5.0 out of 5 stars A Fitting Continuation of Michael's Legacy, 13 Dec. 2010
This review is from: Michael (Audio CD)
There's a good deal of hypocrisy surrounding the Jackson family claim that Michael doesn't sing on three of the Michael album's tracks. If this is indeed the case, then I'm left wondering why they signed a multi-million pound deal with Sony to release new material. However, if you can look past the controversy and expected media panning Michael's bound to receive, what we actually end up with are ten ably produced songs, which not only encapsulate Michael Jackson's entire career, but also show the modern music industry how pop music should be made. And on that note, here comes a statement you might not be ready for, this is arguably the best Michael Jackson album since the release of Dangerous in 1991.

Sure people will detract and cry and say it isn't polished enough or it's only half finished. Then they'll say it doesn't do Michael justice, but my question to all those critics is - what would? Much like the fantastic Streetwalker or For All Time, which were both left off the original Bad and Thriller albums respectively, here we are given a brief, rousing glimpse into what might have been. And I for one, certainly wish to be taken along for the ride. Michael's unique ingenuity and creativity shine through on almost every track, despite slightly excessive and/or heavy handed production. Again, it's hard to blame excessive production on the fact that he's no longer with us. I credit every producer on this album for their dedication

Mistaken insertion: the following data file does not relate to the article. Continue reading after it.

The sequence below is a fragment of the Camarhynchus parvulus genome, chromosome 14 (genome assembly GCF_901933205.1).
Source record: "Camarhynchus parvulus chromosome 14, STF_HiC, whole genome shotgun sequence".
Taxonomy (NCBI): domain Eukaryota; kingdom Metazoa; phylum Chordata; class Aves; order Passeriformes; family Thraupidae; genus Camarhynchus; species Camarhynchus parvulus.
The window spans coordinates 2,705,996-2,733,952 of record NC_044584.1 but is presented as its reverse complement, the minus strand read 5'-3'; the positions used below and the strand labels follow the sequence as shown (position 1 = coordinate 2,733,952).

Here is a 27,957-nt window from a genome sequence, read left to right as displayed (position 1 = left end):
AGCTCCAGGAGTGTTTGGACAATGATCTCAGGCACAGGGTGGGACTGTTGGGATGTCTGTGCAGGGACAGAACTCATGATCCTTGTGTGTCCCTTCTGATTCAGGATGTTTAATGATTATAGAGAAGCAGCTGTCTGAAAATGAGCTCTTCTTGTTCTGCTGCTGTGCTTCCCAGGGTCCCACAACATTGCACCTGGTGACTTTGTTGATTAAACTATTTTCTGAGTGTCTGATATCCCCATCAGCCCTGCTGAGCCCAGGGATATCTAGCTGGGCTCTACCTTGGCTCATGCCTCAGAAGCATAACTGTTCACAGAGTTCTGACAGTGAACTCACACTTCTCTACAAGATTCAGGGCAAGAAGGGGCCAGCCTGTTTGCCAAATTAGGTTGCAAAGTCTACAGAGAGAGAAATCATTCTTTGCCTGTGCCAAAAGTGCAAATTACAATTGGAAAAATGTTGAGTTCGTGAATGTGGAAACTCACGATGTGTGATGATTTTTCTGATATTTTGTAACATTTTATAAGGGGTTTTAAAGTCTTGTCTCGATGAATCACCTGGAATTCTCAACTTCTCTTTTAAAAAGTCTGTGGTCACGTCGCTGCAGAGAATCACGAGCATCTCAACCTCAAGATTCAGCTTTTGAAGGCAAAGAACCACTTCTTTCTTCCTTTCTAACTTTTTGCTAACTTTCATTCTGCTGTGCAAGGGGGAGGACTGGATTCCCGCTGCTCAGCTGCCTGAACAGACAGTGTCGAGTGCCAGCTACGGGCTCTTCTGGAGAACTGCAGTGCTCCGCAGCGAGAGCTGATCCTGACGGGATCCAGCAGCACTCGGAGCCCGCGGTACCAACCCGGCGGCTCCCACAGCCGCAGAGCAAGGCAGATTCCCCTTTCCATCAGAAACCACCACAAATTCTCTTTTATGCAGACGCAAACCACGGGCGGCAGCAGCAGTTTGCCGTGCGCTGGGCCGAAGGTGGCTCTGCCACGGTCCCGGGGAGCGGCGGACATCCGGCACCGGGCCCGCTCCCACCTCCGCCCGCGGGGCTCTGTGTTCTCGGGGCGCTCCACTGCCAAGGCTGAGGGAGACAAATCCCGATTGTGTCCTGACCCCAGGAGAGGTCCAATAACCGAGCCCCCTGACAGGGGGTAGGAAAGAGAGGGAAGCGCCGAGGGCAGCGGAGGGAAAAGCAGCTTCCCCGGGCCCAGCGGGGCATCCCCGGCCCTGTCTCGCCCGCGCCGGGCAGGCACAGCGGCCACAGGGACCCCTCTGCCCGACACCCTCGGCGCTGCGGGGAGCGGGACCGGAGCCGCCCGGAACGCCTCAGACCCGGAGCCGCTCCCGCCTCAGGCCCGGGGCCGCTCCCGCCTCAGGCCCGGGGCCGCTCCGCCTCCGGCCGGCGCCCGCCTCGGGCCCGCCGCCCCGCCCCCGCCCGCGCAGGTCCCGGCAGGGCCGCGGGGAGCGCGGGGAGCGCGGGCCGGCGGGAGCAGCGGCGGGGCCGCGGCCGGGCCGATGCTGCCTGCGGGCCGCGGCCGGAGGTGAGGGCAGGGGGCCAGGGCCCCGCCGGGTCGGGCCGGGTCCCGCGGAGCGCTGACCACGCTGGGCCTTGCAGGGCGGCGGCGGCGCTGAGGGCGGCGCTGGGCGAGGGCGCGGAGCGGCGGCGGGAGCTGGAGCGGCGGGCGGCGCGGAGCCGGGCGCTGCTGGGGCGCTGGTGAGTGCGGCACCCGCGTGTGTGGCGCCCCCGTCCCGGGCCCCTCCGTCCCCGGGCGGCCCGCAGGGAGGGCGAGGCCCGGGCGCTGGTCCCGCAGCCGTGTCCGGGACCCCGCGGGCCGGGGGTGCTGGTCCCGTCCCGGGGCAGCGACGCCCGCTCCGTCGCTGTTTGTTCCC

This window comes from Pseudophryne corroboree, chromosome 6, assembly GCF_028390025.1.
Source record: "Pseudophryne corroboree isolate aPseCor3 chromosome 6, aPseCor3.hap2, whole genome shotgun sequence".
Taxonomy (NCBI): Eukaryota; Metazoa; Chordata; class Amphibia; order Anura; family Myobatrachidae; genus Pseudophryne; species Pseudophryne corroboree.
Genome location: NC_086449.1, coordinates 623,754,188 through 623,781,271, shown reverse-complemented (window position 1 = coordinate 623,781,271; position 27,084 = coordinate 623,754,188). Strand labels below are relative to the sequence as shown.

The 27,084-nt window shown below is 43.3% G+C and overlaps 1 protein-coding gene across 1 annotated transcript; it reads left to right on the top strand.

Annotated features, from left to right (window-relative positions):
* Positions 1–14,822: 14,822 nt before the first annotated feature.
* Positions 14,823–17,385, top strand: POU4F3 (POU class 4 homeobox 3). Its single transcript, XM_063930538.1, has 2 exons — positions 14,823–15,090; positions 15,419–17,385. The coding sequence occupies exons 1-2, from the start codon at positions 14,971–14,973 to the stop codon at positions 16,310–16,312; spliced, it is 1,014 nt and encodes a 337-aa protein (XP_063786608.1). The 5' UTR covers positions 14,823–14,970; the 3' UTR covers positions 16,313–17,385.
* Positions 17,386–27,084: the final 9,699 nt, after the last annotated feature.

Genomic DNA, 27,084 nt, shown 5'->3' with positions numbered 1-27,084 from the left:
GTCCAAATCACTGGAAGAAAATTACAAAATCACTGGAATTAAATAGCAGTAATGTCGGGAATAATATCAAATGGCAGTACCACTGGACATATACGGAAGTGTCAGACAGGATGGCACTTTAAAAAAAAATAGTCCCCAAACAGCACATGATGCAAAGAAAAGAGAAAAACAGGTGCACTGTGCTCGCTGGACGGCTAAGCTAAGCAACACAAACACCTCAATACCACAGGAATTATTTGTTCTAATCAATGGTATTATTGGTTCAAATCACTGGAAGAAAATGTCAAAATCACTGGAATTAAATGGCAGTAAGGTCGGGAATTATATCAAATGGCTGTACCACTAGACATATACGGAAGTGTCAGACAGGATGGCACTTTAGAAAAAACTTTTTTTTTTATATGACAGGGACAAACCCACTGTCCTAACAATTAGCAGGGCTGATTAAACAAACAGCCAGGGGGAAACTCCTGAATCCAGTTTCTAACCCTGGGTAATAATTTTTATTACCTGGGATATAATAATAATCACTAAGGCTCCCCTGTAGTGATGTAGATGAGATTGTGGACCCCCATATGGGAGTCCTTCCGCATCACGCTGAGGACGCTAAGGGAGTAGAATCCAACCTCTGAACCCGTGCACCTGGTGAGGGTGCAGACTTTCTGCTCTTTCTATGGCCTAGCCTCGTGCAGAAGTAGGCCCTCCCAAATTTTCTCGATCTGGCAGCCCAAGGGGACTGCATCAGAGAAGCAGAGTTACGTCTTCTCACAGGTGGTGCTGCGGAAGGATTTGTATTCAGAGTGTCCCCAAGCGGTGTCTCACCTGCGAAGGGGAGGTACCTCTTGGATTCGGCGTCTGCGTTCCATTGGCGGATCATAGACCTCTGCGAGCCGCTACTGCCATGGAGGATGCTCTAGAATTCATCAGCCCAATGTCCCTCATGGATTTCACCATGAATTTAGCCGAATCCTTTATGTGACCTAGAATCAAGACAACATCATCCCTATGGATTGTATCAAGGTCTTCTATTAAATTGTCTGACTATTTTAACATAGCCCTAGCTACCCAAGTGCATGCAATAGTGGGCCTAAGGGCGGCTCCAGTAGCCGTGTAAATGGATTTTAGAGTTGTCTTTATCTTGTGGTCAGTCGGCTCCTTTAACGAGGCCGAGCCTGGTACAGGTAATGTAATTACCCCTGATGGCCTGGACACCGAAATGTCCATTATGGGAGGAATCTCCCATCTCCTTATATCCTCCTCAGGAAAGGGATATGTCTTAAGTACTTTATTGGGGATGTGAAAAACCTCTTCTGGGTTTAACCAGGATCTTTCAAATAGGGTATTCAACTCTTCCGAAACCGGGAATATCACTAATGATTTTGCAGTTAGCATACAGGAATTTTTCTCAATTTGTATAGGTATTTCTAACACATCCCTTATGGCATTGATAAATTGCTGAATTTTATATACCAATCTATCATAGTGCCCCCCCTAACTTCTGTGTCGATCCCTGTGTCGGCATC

The opening track (Hold My Hand with Akon) has a catchy hip-hop beat, piano melody, sing along lyrics and uplifting message. Yes, it is Akon heavy, but I don't see how that makes it a bad song. Akon's voice complements Michael's perfectly and adds a vocal strength to the entire song that lifts it above average/standard pop fare. The rousing chorus speaks of unity and hope and is joined by a full gospel choir at the end.

The intro for Hollywood Tonight reminds me of Who Is It from Dangerous and the song itself has a similar beat. I love the bass/beat boxing to this song, which also features Michael's trademark string arrangements and background vocals. The mid-way voiceover is superb and fits this track without sounding out of place. Although, the chorus could be described as repetitive, it's no more so than say Jam or other similar tracks.